We'll just have to agree to disagree. My opinions are based on my experience with the inside workings of American public schools and how so many are failing our kids.
So what about parents who don't pay attention to what school they send their kids?
That's already happening, so I don't see it getting worse with choices for parents who DO care. Counseling could be provided for parents, showing them the advantages and disadvantages of each school. For example, if a high school has fewer AP classes but better vocational classes, that school might be a better choice for a teen wanting to become a draftsman, auto mechanic, electrician, welder, etc.
The point is that it would make certain schools worse by reducing their funding, and many parents will send their kid there regardless (school being compulsory) and those kids will be robbed of the opportunity of a proper education, what do you think the odds are those schools will be the ones in the poorest areas? Many countries have successfully tackled failing schools and made them work but it has never been one by taking funding away from them.
I don't think a cookie-cutter approach should be used in deciding which schools are "best." This would allow some schools to "specialize," which could draw and benefit certain students. A school with mediocre test scores might have a wonderful music or art program, while another school without great test scores might have an amazing sports program that serves as a vehicle to scholarships. Education needs to become more student oriented, IMO. Not every student needs or seeks the same qualifications or offerings in a school.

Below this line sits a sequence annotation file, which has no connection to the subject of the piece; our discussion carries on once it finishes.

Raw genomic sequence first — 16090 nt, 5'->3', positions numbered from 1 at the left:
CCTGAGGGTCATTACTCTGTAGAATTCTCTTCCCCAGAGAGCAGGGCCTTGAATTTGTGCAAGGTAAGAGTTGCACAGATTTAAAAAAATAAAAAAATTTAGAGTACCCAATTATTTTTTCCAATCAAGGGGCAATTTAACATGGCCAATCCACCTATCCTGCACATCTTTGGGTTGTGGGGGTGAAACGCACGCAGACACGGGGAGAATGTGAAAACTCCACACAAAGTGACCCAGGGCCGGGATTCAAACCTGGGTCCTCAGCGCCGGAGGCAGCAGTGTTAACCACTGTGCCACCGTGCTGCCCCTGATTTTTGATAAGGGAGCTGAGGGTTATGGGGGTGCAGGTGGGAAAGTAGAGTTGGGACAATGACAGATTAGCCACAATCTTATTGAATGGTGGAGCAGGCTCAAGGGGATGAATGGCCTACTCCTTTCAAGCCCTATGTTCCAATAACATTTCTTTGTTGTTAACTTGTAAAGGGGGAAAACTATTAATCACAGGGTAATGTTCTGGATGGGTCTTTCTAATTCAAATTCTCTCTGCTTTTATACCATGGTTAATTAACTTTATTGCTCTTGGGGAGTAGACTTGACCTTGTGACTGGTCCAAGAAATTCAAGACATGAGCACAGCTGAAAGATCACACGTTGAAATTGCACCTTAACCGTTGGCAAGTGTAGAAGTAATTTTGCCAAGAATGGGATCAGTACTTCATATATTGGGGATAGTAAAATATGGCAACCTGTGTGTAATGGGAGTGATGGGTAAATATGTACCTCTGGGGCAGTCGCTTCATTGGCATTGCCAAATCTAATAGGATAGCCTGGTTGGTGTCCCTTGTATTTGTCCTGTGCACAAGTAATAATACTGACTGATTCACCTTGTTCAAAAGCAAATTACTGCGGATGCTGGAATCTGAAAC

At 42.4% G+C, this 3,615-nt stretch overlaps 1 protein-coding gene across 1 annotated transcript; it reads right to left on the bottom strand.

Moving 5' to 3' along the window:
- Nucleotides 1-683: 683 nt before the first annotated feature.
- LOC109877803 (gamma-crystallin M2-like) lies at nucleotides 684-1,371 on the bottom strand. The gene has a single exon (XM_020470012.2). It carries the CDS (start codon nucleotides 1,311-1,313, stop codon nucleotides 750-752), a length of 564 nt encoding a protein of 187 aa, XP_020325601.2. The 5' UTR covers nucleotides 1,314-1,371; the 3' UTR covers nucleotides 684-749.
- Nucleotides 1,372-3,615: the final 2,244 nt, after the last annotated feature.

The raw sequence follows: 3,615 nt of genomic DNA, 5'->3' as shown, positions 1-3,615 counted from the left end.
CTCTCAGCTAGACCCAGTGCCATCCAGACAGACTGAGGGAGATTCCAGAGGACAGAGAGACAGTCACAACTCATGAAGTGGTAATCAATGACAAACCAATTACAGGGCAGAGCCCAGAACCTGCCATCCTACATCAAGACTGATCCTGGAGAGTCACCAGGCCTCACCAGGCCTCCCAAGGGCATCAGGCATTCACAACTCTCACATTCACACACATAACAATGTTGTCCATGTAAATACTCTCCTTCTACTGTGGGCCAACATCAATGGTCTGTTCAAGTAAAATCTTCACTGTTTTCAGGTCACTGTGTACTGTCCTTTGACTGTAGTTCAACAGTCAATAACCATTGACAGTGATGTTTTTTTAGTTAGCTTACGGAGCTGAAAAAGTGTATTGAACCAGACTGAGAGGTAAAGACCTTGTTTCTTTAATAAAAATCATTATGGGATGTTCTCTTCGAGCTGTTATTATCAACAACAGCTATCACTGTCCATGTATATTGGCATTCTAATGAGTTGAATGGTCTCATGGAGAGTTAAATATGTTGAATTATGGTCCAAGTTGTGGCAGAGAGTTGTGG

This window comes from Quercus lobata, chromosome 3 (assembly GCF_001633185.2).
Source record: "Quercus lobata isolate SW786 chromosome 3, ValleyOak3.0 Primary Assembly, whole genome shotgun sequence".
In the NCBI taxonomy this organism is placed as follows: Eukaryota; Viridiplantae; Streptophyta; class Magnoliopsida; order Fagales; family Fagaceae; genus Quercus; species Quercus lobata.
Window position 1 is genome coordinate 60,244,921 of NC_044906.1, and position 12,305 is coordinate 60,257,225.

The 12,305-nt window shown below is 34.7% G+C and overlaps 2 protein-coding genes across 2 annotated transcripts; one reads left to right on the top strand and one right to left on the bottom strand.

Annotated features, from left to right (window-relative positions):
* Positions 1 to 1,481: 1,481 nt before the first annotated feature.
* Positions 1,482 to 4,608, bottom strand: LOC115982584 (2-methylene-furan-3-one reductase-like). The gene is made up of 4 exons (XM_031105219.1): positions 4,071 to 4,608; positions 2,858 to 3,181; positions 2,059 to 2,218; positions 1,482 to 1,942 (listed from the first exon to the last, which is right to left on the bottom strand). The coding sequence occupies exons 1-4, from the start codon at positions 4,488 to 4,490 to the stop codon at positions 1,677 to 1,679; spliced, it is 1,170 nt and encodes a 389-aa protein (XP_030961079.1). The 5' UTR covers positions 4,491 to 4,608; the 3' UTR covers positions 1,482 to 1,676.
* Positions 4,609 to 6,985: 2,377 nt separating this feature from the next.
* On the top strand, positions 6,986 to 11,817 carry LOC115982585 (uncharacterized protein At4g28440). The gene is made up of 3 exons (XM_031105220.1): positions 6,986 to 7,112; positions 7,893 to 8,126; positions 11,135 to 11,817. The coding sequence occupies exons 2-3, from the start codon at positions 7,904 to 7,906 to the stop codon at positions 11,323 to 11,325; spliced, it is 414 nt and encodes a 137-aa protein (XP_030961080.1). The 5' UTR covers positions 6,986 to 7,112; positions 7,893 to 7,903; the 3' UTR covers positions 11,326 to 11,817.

So as a school teacher you're for bringing back segregation? Because that's exactly what would happen. If teachers were allowed to teach, instead of teaching to the test, our kids wouldn't be behind the curve. Fund charter schools and close public schools at the expense of poor families? I don't get your reasoning at all.
Huh?? This would be more of an anti-segretation situation. Low income students in poor neighborhoods would have opportunities to attend better schools. If you study school districting, you'll see that it contributes indirectly to segregation, in many cases. At least, that's the way it his here in the South. Being from GA, I'd figure you'd understand that.
Georgia has one of the worst public school systems in the country. Heck pick a county and most elementary schools get a C+ grade at best. And by your own admission some of your grand children's schools are better then the others. That's a problem that needs to be fixed, not ignored as so many districts do. All schools, regardless of state, should have the same level of education available to them thru the public school system.